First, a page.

By Marilyn Grace Miller
New Orleans played a major role in the internment of migrants and refugees during World War II—a role of which many are unaware. What can we learn from this chapter of history, and how can we apply these lessons to the present day?
Displacement, family separation, indefinite detention, and uncertainty regarding the present and the future—these are the conditions faced by contemporary asylum seekers and other migrants hoping to enter the United States. They also characterize the experiences of some 30,000 men, women, and children of European and Japanese descent who were interned in U.S.-operated detention facilities between 1941 and 1946 under the Latin American Enemy Alien Control Program. As a primary port of entry for named “alien enemies” deported to the United States and the site of an internment facility in the Algiers neighborhood, New Orleans played an important role in this little-known aspect of World War II history.
More than 100,000 persons of Japanese descent in the U.S., two-thirds of whom were American citizens, were detained domestically during World War II. Another internment effort reached into fifteen neighboring republics in efforts to bolster hemispheric security during wartime. With the help of the FBI, Latin American officials named, apprehended, and detained noncitizens who had arrived in Central and South America throughout the early twentieth century from areas that by 1941 had come under Nazi or Fascist control. Though only about one in ten detainees was an active Nazi or pro-Fascist, the “dangerous alien enemies” were deported to camps in the United States. Many of these individuals arrived at the Port of New Orleans aboard military vessels en route to camps in other states. A small number, including an unlikely contingent of sixty Jewish refugees, were held at Camp Algiers, an immigrant quarantine station on New Orleans’s West Bank, about three miles from the French Quarter.
A small percentage of nonresidents held in U.S. detention returned to the countries where they were apprehended after the war ended, but most did not, making New Orleans a point of no return for those who came through its port or were held at the Camp Algiers site. My new book with LSU Press, Port of No Return, investigates who was targeted and detained as an enemy alien and why, what their experiences of internment were like, and how those experiences irrevocably changed the internees and their families. How long were they held? What did they say or write about their experiences? To whom could they appeal for help? While there are few living witnesses to this episode of history, archival documents, personal letters, diplomatic and aid organization correspondence, and governmental records all provide important clues that help us understand the human toll of this wartime security measure.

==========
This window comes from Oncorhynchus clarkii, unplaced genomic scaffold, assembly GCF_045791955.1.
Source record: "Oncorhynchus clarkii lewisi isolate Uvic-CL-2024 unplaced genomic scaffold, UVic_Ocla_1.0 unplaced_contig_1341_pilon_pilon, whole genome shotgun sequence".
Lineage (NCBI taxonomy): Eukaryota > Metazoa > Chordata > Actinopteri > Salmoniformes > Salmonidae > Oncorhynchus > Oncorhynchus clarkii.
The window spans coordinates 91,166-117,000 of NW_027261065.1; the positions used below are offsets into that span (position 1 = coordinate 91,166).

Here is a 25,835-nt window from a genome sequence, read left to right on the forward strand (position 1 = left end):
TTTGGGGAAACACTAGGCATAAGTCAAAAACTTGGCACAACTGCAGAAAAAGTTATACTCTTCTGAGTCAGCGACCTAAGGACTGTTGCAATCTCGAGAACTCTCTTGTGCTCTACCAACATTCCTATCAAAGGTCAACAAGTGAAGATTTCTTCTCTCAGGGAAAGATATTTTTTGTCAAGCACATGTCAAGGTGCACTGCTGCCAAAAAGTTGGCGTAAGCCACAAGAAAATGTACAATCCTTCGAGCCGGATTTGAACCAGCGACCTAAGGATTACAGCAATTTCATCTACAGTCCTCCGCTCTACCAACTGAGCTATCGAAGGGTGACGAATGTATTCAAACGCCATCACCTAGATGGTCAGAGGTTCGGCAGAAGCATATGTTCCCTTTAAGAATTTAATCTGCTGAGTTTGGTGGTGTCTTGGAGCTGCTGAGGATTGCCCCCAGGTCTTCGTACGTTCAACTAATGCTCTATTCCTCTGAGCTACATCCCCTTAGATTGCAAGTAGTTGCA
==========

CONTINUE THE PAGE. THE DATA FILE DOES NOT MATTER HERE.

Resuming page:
What lessons regarding U.S.-Latin American relations and immigration debates does this slice of New Orleans history offer us today? The episode illustrates Latin America’s own importance as a historical haven for a wide variety of immigrants and refugees and warns us of the dangers of blanket categorizations of any group of persons on the basis of country of origin, religion, or race. As the Crescent City takes stock of its first three hundred years and looks ahead to the next century, understanding its role in receiving detained “enemy aliens” from Latin America during World War II can equip its citizens to better address the contemporary challenge of providing a gateway to the Americas for other seekers of refuge and opportunity.
[A version of this essay was originally published in the Tulane School of Liberal Arts Magazine in Spring/Summer 2020.]
Marilyn Grace Miller is associate professor in the Department of Spanish and Portuguese at Tulane University. She is the author of Rise and Fall of the Cosmic Race: The Cult of Mestizaje in Latin America and has published widely on Latin American literature and culture.
While most people are aware of the World War II internment of thousands of Japanese citizens and residents of the United States, few know that Germans, Austrians, and Italians were also apprehended and held in internment camps under the terms of the Enemy Alien Control Program. Port of No Return tells the story of New Orleans’s key role in this complex secret operation through the lens of Camp Algiers, located just three miles from downtown New Orleans.